What are Birth Mother Adoption Rights?
All prospective birth mothers are in charge of their baby’s adoption. Your adoption professional will work to ensure all of your birth mother adoption rights are upheld.
You can talk to an adoption professional to start your adoption journey today.
In the meantime, continue reading our birth mother rights FAQ to learn more.
Question 1: Can I Change My Mind During the Adoption Process?
Yes. One of the most critical birth mother adoption rights you have is to change your mind during the adoption process up until the adoption finalization.
Adoption is a brave, selfless decision that allows you to give your child a future full of opportunity. You may experience feelings of uncertainty during the process. These thoughts are normal, and your adoption professional can help you work through your emotions. Your professional will listen to your concerns and help you determine if adoption is still the best path for you.
Question 2: Can I Choose the Adoptive Family?
Yes! Another one of the most important adoption rights you have is choosing your baby’s adoptive family.
How to Choose the Adoptive Family That’s Right for Your Child
One of the first things your adoption professional will have you fill out is a form that details the preferences you’d like to see in an adoptive family. You’ll be able to decide their age, race, and more.
No matter your situation, as part of your birth mother rights, you will get to decide what kind of family you want for your child. Consider asking yourself these questions:
- Do I want to find a family that lives close to me or farther away?
- How much contact do I want to have with the adoptive family?
- Do I want my child to grow up surrounded by siblings?
When it comes to finding an adoptive family, no request is too small. Your adoption professional will work diligently to find you the perfect adoptive family for your child.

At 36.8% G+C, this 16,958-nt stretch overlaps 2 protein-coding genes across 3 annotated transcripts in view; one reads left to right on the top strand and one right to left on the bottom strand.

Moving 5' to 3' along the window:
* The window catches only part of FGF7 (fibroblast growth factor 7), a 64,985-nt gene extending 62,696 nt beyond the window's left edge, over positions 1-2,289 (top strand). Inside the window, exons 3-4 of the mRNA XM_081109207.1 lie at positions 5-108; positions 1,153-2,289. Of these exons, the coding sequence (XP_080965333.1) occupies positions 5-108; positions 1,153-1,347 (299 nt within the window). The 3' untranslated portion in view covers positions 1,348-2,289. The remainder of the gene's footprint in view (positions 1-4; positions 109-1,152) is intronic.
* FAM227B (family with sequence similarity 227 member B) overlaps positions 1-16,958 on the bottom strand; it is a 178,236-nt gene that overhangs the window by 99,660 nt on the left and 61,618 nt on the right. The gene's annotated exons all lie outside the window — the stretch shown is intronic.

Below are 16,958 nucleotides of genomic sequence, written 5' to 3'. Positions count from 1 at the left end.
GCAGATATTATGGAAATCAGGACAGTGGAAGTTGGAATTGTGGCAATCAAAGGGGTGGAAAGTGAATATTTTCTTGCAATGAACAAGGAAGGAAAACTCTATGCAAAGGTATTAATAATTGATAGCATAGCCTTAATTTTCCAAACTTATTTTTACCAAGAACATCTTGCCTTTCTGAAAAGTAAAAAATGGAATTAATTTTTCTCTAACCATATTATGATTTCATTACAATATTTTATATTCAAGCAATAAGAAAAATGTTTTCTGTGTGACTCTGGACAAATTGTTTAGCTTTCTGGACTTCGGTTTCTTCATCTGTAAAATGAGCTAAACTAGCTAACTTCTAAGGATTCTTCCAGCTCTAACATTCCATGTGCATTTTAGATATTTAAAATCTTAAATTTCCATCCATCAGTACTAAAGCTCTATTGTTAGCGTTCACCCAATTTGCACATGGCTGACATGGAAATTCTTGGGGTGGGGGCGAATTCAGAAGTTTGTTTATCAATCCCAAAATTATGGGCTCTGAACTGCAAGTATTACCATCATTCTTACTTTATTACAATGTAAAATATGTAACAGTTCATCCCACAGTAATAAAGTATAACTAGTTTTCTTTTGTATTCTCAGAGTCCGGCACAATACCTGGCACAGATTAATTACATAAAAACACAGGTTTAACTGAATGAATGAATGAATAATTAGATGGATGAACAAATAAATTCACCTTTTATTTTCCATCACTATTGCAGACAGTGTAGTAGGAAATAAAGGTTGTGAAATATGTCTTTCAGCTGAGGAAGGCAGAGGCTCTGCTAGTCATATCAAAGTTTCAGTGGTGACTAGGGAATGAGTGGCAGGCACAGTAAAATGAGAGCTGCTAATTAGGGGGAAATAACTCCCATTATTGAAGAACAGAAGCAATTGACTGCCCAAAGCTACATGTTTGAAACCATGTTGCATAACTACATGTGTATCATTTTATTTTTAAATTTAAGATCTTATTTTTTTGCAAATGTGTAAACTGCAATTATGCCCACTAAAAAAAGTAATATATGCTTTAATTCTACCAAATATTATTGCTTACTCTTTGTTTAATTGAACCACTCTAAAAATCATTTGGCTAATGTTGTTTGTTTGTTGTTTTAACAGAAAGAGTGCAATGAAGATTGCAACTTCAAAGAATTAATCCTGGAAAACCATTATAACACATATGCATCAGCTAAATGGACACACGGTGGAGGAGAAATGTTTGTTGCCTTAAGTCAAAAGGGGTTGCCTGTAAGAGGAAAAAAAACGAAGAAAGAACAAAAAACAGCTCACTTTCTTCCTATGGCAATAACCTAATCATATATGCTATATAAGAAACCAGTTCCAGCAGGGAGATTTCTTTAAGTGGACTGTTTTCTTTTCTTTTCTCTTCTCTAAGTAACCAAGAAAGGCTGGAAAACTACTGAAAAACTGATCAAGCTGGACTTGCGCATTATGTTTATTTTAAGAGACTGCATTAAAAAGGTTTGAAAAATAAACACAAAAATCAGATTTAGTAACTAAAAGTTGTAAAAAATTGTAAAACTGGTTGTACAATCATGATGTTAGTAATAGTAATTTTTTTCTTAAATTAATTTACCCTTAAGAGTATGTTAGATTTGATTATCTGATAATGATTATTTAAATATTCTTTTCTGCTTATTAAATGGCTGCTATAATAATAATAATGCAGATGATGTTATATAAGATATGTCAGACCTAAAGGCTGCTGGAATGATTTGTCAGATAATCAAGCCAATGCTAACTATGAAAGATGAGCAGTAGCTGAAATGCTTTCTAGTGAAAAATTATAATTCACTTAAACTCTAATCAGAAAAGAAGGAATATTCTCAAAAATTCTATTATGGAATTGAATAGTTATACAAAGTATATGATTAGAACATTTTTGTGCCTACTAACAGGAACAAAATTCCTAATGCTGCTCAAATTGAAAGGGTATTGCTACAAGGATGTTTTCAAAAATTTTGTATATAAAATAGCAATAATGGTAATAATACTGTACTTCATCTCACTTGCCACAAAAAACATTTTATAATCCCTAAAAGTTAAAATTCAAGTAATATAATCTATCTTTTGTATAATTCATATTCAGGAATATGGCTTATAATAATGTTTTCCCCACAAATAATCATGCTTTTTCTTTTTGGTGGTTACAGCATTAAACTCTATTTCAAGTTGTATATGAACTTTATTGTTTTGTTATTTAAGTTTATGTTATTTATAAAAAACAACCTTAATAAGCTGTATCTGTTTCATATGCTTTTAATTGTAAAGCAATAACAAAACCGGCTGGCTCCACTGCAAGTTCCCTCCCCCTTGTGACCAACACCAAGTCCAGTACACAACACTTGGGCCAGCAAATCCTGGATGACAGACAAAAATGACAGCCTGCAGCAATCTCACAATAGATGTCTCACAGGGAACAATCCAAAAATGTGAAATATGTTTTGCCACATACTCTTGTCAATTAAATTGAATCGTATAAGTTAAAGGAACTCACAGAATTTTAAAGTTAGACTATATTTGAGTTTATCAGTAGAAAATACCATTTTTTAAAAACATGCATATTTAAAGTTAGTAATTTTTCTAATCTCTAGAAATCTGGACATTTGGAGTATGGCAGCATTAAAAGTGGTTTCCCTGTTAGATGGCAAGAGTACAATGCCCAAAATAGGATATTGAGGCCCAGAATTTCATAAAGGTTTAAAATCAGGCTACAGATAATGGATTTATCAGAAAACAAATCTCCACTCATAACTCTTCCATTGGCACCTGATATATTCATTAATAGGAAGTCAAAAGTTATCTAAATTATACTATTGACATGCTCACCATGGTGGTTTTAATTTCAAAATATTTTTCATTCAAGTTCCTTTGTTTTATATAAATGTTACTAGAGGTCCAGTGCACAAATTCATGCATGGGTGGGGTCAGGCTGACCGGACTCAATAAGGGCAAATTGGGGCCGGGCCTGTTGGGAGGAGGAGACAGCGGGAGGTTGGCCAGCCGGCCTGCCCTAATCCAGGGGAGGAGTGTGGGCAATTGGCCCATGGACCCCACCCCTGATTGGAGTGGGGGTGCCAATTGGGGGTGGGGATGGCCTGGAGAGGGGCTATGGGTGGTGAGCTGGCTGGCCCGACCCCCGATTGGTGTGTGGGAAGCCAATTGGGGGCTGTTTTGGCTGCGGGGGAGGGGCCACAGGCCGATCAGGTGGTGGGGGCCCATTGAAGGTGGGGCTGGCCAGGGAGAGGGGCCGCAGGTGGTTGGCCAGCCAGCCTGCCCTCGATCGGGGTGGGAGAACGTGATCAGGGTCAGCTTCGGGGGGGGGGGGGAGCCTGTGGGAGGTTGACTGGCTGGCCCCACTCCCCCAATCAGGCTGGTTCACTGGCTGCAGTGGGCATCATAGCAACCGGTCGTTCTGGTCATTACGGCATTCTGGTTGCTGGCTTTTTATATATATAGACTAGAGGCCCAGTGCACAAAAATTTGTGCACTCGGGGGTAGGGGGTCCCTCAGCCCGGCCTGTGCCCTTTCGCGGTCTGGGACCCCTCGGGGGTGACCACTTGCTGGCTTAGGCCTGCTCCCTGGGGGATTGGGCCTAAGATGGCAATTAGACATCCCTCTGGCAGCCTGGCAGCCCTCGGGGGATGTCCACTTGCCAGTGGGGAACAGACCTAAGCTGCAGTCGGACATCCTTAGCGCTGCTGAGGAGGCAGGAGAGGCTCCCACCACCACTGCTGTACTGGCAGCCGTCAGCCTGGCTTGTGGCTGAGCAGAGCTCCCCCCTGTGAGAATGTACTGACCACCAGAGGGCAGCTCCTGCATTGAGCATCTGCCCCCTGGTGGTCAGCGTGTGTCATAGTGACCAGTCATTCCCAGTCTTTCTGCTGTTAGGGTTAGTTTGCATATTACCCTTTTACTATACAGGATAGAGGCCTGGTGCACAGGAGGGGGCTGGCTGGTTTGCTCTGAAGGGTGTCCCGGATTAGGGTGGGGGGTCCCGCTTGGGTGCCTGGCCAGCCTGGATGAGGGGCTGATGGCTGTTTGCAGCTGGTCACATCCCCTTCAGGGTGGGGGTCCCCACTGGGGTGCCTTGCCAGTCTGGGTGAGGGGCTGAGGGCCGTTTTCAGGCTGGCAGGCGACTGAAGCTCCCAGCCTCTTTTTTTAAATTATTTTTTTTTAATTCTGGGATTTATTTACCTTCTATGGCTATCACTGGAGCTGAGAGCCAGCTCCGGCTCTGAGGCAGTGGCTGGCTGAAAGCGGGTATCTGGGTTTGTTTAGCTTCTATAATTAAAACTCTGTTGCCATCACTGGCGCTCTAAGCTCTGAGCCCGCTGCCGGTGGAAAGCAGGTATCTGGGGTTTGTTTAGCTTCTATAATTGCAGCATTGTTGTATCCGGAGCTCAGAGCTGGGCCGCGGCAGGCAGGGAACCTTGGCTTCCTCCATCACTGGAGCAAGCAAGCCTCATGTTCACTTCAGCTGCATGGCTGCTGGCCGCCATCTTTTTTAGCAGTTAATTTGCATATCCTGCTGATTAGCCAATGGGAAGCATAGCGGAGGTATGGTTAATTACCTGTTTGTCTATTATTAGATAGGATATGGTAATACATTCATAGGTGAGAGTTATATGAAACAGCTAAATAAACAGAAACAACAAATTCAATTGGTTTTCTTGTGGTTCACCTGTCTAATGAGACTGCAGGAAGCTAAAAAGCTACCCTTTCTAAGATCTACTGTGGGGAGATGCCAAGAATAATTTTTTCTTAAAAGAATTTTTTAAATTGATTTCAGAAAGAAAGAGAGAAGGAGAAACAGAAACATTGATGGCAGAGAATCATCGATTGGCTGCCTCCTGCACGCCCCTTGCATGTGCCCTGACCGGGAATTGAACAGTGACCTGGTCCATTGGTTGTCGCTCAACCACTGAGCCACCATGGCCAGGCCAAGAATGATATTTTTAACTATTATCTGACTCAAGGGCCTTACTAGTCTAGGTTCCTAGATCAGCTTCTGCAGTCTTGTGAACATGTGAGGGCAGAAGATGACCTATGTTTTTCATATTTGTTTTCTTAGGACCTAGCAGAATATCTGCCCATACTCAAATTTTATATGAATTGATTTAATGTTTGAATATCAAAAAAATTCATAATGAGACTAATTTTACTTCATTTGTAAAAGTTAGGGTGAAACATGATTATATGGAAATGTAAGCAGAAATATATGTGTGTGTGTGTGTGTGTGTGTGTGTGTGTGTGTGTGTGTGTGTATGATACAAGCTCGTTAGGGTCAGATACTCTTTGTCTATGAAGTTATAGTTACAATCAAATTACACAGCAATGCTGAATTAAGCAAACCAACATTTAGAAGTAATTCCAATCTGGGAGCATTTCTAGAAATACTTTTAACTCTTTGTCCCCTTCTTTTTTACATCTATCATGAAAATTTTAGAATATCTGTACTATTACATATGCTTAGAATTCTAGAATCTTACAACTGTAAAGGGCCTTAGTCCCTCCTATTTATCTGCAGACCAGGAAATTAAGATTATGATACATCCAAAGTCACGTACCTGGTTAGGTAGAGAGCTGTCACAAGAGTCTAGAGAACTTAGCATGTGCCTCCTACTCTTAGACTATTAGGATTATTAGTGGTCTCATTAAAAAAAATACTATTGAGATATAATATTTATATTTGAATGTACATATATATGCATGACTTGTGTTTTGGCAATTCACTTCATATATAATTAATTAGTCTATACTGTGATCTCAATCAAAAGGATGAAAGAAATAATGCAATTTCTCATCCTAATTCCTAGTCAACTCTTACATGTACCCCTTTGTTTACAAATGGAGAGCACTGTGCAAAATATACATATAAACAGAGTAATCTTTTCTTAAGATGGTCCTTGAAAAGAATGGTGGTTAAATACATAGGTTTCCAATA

Is There any Circumstance Where I Can’t Choose my Baby’s Adoptive Family?
The only time a birth mother won’t have a say in the adoptive family is if she chooses a safe haven adoption or if the state takes custody of her child (this is most common in adoptions with incarcerated mothers). In this instance, the state will decide the family that your child grows up with.
Question 3: Can I Choose How Much Contact I Want With My Child After the Adoption?
You can have as much or as little contact as you’d like with your child after the adoption. This will always be one of your adoption birth mother rights.
As part of your prospective birth mother rights in open adoption, you can choose how often and the type of future communication you’ll have with your child.
You can exchange pictures, letters, phone calls, and even schedule visits with one another.
The following are the three types of adoption you can choose:
- Open adoption: This option is very flexible for prospective birth mothers. You can receive photos, letters, emails, texts, phone calls, and have in-person meetings with your child and the adoptive family. If you want to stay in frequent contact with your child, you’ll want to choose this option.
- Semi-open adoption:Asemi‐open adoption may be the best choice if you’re looking for an option with more privacy but still allows you to communicate frequently with your child.
- Closed adoption: You may be considering having no communication with your child or the adoptive family because you need more privacy in your life or because of a strained relationship with your baby’s father. This type of adoption is called a closed adoption.
Question 4: Can I Wait to Sign my Consent to the Adoption?
No matter where you live, you cannot give your child up for adoption without giving up your birth mother rights first. Each state has unique consent laws concerning how long you can wait before signing over your parental rights.
In most cases, it can be anywhere from 12 hours to a couple of days. Your adoption attorney will tell you how long you have before you can sign away your parental birth mother rights.
Question 5: Can I Change My Mind After Consenting to the Adoption?
In most cases you cannot change your mind about adoption after terminating your birth mother rights. Your attorney will ensure you understand what you are signing before you make this permanent decision.
However, most states have a revocation period after you terminate your parental birth mother rights. If the court finds that reinstating your parental rights is in the best interest of you and your child, you should be able to get your child back. However, this can be a complicated process that is not always successful.
Once the revocation period has passed, you will not be able to reinstate your parental rights after you give up a child for adoption.
Ask an Adoption Professional About Your Adoption Rights Today
Reach out to an adoption professional today to learn more about your birth mother adoption rights. Remember: Your professional is here to ensure you and your baby gets everything needed during the adoption journey.